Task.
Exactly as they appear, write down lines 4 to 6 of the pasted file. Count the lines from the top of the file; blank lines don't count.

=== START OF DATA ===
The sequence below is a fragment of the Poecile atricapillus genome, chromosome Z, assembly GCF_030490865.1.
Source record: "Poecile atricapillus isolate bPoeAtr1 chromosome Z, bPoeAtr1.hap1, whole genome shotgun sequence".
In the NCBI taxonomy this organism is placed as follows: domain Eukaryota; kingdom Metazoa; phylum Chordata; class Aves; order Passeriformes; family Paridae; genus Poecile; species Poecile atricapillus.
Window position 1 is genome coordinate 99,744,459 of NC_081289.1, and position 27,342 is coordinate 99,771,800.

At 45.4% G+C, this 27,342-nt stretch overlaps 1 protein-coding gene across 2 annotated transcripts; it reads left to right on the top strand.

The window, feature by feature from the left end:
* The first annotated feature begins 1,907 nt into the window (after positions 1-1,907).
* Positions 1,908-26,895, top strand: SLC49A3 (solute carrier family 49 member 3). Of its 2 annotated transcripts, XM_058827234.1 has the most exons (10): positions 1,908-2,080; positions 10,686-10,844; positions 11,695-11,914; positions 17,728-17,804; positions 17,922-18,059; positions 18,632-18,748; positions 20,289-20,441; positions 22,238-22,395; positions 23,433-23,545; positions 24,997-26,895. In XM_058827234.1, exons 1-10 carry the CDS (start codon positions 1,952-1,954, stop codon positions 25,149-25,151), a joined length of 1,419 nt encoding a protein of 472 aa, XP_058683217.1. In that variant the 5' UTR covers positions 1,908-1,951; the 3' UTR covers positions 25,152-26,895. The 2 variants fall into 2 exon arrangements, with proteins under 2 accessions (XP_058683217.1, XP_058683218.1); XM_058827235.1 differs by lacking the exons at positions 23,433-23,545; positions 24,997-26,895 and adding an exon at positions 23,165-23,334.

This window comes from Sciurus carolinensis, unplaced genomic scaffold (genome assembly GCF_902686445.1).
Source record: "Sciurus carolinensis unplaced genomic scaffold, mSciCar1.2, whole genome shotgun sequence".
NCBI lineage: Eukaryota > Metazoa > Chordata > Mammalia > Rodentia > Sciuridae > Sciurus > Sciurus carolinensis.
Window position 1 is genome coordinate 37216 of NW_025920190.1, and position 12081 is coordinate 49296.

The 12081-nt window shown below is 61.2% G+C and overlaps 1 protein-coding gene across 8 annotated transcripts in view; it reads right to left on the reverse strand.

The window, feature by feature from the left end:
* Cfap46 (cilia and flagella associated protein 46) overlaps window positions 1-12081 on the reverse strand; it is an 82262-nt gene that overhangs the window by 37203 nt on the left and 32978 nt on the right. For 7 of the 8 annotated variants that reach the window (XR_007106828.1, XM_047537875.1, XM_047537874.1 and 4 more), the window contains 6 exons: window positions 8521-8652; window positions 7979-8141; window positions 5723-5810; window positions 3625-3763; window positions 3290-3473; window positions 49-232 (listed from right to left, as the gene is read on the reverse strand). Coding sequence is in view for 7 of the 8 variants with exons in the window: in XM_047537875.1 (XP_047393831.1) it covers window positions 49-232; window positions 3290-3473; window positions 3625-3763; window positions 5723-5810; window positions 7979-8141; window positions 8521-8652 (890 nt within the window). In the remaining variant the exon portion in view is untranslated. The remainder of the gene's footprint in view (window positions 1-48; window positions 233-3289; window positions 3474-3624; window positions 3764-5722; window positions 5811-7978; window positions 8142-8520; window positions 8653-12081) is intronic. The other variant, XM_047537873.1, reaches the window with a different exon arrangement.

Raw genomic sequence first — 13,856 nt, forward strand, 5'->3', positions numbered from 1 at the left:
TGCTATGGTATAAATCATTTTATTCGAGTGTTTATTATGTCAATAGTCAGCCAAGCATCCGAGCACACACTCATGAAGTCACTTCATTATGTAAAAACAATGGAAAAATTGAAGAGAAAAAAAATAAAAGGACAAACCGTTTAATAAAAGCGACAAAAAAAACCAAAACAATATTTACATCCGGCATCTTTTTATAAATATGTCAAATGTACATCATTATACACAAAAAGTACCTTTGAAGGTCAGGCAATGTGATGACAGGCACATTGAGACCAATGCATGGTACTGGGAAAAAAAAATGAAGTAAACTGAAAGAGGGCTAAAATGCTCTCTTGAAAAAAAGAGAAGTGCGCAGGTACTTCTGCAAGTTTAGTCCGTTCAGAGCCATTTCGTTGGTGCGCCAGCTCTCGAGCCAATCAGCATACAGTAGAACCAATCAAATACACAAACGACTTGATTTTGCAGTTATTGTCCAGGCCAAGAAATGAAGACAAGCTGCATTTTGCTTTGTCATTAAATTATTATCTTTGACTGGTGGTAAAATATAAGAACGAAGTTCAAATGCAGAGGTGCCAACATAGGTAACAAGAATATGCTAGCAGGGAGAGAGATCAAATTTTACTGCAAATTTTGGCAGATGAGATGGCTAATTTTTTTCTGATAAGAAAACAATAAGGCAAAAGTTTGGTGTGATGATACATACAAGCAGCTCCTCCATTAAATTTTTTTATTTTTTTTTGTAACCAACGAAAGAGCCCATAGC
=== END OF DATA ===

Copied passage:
Window position 1 is genome coordinate 99,744,459 of NC_081289.1, and position 27,342 is coordinate 99,771,800.

At 45.4% G+C, this 27,342-nt stretch overlaps 1 protein-coding gene across 2 annotated transcripts; it reads left to right on the top strand.

The window, feature by feature from the left end: